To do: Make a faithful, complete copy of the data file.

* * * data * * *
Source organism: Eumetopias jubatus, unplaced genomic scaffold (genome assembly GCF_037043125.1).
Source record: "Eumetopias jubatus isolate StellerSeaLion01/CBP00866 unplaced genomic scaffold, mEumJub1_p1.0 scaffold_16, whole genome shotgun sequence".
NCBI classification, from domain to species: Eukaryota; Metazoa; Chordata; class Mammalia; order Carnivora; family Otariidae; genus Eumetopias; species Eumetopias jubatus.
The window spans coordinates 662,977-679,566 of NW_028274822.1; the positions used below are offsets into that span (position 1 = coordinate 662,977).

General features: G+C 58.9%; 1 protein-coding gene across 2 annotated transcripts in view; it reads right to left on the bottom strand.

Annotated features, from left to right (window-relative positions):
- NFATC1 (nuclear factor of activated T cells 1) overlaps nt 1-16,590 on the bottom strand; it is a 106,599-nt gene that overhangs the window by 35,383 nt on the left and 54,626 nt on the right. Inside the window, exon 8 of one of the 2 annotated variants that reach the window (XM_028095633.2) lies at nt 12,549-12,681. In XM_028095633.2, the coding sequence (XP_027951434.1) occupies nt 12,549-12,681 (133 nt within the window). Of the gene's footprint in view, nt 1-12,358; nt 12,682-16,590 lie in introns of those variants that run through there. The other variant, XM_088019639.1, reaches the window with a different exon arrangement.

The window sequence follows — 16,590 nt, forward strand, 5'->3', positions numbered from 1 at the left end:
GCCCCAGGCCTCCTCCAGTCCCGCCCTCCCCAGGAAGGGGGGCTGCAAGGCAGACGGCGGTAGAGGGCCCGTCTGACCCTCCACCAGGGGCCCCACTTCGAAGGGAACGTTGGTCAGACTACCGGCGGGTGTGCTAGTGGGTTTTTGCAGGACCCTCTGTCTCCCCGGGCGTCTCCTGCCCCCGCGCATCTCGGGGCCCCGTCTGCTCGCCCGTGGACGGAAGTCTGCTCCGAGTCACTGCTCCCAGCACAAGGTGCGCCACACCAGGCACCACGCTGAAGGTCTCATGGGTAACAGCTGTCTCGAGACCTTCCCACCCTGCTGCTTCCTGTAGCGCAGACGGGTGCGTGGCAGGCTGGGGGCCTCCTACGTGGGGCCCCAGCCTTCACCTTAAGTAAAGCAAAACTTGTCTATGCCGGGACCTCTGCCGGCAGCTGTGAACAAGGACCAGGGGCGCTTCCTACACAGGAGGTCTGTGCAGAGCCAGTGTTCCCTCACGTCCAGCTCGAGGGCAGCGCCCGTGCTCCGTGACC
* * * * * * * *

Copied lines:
Source organism: Eumetopias jubatus, unplaced genomic scaffold (genome assembly GCF_037043125.1).
Source record: "Eumetopias jubatus isolate StellerSeaLion01/CBP00866 unplaced genomic scaffold, mEumJub1_p1.0 scaffold_16, whole genome shotgun sequence".
NCBI classification, from domain to species: Eukaryota; Metazoa; Chordata; class Mammalia; order Carnivora; family Otariidae; genus Eumetopias; species Eumetopias jubatus.
The window spans coordinates 662,977-679,566 of NW_028274822.1; the positions used below are offsets into that span (position 1 = coordinate 662,977).

General features: G+C 58.9%; 1 protein-coding gene across 2 annotated transcripts in view; it reads right to left on the bottom strand.

Annotated features, from left to right (window-relative positions):
- NFATC1 (nuclear factor of activated T cells 1) overlaps nt 1-16,590 on the bottom strand; it is a 106,599-nt gene that overhangs the window by 35,383 nt on the left and 54,626 nt on the right. Inside the window, exon 8 of one of the 2 annotated variants that reach the window (XM_028095633.2) lies at nt 12,549-12,681. In XM_028095633.2, the coding sequence (XP_027951434.1) occupies nt 12,549-12,681 (133 nt within the window). Of the gene's footprint in view, nt 1-12,358; nt 12,682-16,590 lie in introns of those variants that run through there. The other variant, XM_088019639.1, reaches the window with a different exon arrangement.

The window sequence follows — 16,590 nt, forward strand, 5'->3', positions numbered from 1 at the left end:
GCCCCAGGCCTCCTCCAGTCCCGCCCTCCCCAGGAAGGGGGGCTGCAAGGCAGACGGCGGTAGAGGGCCCGTCTGACCCTCCACCAGGGGCCCCACTTCGAAGGGAACGTTGGTCAGACTACCGGCGGGTGTGCTAGTGGGTTTTTGCAGGACCCTCTGTCTCCCCGGGCGTCTCCTGCCCCCGCGCATCTCGGGGCCCCGTCTGCTCGCCCGTGGACGGAAGTCTGCTCCGAGTCACTGCTCCCAGCACAAGGTGCGCCACACCAGGCACCACGCTGAAGGTCTCATGGGTAACAGCTGTCTCGAGACCTTCCCACCCTGCTGCTTCCTGTAGCGCAGACGGGTGCGTGGCAGGCTGGGGGCCTCCTACGTGGGGCCCCAGCCTTCACCTTAAGTAAAGCAAAACTTGTCTATGCCGGGACCTCTGCCGGCAGCTGTGAACAAGGACCAGGGGCGCTTCCTACACAGGAGGTCTGTGCAGAGCCAGTGTTCCCTCACGTCCAGCTCGAGGGCAGCGCCCGTGCTCCGTGACC